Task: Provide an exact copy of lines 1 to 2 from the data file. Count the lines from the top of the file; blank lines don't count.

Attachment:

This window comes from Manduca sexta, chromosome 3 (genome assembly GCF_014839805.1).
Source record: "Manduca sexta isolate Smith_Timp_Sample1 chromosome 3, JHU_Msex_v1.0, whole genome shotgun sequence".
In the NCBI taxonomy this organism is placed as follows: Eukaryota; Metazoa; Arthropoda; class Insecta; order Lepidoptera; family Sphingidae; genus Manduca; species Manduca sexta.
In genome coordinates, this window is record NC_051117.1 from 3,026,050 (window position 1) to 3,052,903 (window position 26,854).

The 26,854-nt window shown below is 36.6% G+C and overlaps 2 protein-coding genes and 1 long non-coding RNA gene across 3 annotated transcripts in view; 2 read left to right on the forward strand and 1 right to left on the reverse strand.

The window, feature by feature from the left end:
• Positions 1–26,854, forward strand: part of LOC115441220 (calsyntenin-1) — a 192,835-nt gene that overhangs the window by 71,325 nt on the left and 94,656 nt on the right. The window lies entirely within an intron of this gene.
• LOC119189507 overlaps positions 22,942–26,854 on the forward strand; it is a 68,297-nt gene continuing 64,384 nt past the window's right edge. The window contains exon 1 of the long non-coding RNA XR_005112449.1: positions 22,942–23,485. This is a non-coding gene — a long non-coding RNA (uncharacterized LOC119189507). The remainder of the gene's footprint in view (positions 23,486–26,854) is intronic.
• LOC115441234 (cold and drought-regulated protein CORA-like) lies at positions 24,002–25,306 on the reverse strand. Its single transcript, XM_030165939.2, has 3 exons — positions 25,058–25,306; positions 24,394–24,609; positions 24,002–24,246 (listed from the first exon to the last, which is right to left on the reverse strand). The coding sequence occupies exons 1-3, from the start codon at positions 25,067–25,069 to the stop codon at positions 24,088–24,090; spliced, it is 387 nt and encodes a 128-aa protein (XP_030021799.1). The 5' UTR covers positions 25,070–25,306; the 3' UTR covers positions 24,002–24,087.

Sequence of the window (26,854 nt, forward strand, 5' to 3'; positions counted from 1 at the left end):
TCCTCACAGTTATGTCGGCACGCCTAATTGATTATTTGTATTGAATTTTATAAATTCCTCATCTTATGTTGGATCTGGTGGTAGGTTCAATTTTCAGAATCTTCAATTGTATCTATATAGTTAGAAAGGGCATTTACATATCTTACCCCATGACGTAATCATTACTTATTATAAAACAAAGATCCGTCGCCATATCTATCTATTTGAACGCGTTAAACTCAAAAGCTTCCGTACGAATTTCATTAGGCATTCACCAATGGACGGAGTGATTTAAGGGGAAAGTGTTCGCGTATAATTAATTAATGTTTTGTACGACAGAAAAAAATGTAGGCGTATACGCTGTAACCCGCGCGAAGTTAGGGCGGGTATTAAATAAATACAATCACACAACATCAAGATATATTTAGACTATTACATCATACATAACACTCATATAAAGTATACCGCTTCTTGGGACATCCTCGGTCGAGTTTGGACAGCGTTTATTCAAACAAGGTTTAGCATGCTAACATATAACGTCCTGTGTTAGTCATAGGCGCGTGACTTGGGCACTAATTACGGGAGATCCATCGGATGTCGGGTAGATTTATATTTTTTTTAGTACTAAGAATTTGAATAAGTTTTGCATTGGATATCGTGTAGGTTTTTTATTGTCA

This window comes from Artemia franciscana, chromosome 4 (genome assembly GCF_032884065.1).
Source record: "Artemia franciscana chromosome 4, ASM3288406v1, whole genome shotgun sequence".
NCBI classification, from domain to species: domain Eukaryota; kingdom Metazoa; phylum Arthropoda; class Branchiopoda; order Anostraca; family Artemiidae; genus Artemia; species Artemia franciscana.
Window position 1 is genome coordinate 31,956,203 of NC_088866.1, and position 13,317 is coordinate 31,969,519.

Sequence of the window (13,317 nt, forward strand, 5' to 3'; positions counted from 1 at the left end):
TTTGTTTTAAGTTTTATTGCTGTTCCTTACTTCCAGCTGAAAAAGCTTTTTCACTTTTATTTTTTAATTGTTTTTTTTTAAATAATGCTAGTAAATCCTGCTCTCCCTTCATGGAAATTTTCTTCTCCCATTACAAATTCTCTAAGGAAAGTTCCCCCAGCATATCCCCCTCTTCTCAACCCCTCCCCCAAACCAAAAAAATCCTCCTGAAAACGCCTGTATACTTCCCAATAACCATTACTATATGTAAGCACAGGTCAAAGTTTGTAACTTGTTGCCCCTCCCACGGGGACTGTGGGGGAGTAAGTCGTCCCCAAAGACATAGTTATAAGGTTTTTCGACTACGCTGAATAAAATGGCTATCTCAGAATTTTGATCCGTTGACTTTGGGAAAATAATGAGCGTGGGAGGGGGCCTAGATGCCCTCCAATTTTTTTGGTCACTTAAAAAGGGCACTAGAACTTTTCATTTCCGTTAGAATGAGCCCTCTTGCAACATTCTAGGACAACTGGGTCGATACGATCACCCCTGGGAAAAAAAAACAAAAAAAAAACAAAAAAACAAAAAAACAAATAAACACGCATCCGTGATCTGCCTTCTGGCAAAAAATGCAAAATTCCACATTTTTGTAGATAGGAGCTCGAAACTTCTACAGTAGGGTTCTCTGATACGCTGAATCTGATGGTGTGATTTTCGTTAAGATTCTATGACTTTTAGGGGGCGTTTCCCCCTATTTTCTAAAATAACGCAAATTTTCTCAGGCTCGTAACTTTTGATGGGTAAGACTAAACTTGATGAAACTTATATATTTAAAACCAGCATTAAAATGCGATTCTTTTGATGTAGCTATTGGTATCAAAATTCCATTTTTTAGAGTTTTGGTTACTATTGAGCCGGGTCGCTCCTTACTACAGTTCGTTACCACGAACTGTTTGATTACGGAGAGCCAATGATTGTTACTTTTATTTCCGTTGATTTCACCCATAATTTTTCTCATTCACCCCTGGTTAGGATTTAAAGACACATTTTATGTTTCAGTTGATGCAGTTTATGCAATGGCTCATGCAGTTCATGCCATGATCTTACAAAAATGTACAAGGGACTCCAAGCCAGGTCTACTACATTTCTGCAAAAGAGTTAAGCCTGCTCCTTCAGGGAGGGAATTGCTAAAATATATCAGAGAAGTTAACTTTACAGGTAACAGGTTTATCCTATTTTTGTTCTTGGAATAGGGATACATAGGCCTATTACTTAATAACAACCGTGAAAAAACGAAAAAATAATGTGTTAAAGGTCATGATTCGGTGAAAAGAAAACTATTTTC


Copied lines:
This window comes from Manduca sexta, chromosome 3 (genome assembly GCF_014839805.1).
Source record: "Manduca sexta isolate Smith_Timp_Sample1 chromosome 3, JHU_Msex_v1.0, whole genome shotgun sequence".